February 1st, 2017
Starting on July 1st, 2016, the new mandatory electronic fingerprinting for criminal record checks for federal government employment security screening.
Q1: Why is the RCMP (Royal Canadian Mounted Police) replacing name-based criminal record checks?
Name-based checks have weaknesses due to variances in spelling, common surnames, use of nicknames, name changes, etc. Fingerprint verification is the only way to effectively and positively confirm the identity of individuals, and prevent them from being associated with a criminal record that is not theirs. To date, the RCMP has used name-based checks for criminal record verifications because the technology did not previously exist to support fingerprint checks. If a name-based check indicated the possibility of an existing criminal record, fingerprints were required to confirm the identity prior to the release of any information. The RCMP has a fingerprint system that now supports the demand for all criminal record checks.
Q2: Why is this higher level of screening necessary?
This is not a higher level of screening but an improvement over the existing process. The data being checked and the information released by the Canadian Criminal Real Time Identification Services (CCRTIS) remain unchanged. The use of fingerprints provides a higher level of surety.
Q3: Fingerprinting has always been associated with criminal activity. Is asking for fingerprints not treating individuals like criminals?
Fingerprints have been used for many years to confirm identity and is an internationally accepted ‘best practice’. Fingerprints are often used to confirm identity for purposes unrelated to criminality, including immigration and visas or unlocking digital devices. In the case of criminal records checks, fingerprinting is the only definite way to determine whether an individual has a criminal record, thereby eliminating false associations with criminality.
Q4: Submitting fingerprints appears to be overly complex and time consuming. Why force people to get their fingerprints taken when their name and date of birth are just as effective?
Submitting fingerprints electronically is easy and convenient. Members of the public submitting a fingerprint for civil purposes can visit an accredited company or a police service with an electronic submission device to have their fingerprints taken. Also, the quickness of electronic results are a direct benefit to employers and applicants, especially those individuals whose application would have otherwise been unnecessarily delayed due to their names being incorrectly associated with those of convicted offenders. The results of name based searches are not as accurate as a fingerprint based searches.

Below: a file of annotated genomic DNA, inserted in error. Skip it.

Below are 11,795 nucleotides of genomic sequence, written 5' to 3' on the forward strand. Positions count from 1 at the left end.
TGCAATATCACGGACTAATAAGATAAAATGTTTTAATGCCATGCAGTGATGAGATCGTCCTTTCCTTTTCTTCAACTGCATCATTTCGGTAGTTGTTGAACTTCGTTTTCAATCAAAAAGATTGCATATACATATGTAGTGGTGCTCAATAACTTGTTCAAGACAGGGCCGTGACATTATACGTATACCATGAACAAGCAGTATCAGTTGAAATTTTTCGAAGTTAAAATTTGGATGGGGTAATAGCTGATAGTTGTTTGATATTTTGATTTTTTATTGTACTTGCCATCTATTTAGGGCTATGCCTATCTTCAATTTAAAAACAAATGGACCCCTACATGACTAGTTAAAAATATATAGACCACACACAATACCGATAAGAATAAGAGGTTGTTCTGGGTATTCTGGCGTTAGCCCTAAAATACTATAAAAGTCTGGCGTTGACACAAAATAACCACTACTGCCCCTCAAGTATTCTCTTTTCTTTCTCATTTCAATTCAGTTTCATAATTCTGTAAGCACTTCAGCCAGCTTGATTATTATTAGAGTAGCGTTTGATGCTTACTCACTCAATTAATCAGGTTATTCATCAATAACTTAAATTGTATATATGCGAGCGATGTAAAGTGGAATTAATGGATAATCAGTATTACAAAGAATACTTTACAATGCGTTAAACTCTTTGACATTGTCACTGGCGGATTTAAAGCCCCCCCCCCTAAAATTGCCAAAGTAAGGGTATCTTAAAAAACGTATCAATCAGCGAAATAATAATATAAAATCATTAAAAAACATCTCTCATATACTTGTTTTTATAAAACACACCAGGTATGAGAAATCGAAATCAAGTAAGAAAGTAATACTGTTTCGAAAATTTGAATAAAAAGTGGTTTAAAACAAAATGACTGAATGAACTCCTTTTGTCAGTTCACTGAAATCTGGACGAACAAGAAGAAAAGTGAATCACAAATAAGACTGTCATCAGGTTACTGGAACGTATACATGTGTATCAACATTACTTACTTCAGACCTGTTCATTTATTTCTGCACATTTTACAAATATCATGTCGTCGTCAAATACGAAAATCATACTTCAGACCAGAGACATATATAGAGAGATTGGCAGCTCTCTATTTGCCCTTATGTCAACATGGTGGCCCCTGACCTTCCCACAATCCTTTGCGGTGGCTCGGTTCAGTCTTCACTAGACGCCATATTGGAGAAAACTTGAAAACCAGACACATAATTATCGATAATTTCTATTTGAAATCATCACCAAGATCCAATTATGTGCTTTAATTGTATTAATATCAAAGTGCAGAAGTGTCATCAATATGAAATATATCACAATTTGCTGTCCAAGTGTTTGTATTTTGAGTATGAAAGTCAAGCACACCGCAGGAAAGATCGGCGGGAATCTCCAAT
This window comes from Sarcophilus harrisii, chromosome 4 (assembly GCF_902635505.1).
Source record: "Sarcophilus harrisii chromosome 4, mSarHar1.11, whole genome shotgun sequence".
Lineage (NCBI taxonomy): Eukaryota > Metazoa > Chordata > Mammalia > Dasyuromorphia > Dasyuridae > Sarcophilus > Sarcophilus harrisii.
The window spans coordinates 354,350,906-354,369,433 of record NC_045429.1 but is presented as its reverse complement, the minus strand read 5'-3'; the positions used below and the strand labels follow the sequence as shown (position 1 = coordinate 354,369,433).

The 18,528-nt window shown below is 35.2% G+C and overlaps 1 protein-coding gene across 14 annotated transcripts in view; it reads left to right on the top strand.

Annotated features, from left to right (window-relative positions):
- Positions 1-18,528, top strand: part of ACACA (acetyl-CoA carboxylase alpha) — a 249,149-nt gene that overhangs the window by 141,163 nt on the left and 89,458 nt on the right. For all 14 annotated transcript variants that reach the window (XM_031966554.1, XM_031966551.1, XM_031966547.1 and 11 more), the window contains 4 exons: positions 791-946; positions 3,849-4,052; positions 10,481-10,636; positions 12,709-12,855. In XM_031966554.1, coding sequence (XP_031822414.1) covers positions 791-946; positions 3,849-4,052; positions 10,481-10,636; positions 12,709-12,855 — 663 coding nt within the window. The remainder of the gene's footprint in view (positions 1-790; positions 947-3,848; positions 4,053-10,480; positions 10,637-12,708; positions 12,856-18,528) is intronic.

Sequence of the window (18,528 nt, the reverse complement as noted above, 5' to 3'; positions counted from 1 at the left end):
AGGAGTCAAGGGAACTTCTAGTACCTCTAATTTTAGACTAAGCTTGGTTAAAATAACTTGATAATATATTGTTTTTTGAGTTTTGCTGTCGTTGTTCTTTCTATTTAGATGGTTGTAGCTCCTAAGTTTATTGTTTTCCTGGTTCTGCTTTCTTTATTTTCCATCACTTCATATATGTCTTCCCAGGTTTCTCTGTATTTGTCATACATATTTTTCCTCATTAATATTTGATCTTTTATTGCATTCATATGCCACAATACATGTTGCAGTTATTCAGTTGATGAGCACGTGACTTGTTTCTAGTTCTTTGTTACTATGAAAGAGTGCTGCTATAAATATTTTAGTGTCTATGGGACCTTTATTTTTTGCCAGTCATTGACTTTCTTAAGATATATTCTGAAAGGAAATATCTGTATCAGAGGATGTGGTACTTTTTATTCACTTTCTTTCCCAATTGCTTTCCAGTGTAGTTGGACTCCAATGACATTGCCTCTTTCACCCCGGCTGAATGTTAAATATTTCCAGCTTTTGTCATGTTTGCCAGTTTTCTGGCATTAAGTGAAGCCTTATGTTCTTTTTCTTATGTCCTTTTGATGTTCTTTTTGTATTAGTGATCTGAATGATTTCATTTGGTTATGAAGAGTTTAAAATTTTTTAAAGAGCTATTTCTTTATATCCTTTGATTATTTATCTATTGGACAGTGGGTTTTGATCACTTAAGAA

Q5: Won’t this new process create/increase a backlog or increase processing times with the RCMP?
The automation of internal processes as well as electronic responses will actually reduce response times from the RCMP.
Q6: How long does the RCMP keep the fingerprints?
The RCMP does not retain civil fingerprint submissions. Once the submission is completed it is deleted from the RCMP system. At no time are civil fingerprints populated in a database where they could be subject to further search.
Q7: What are the options available for submitting fingerprints?
The RCMP will only accept electronic fingerprints. Electronic submissions must meet the RCMP standards and must be created using either an Electronic Fingerprint Capture Device (Livescan), or by Cardscan where paper-based fingerprints are scanned and converted into an electronic submission.
Q8: Is there a process established for new employees?
All casual and term employees, students and recruits can have their fingerprints taken by Commissionaires and will be charged at the time of fingerprinting. The cost of this service is approximately $50.00. Individuals may have their fingerprints taken with a local police or RCMP detachment (this could also incur an additional processing fee).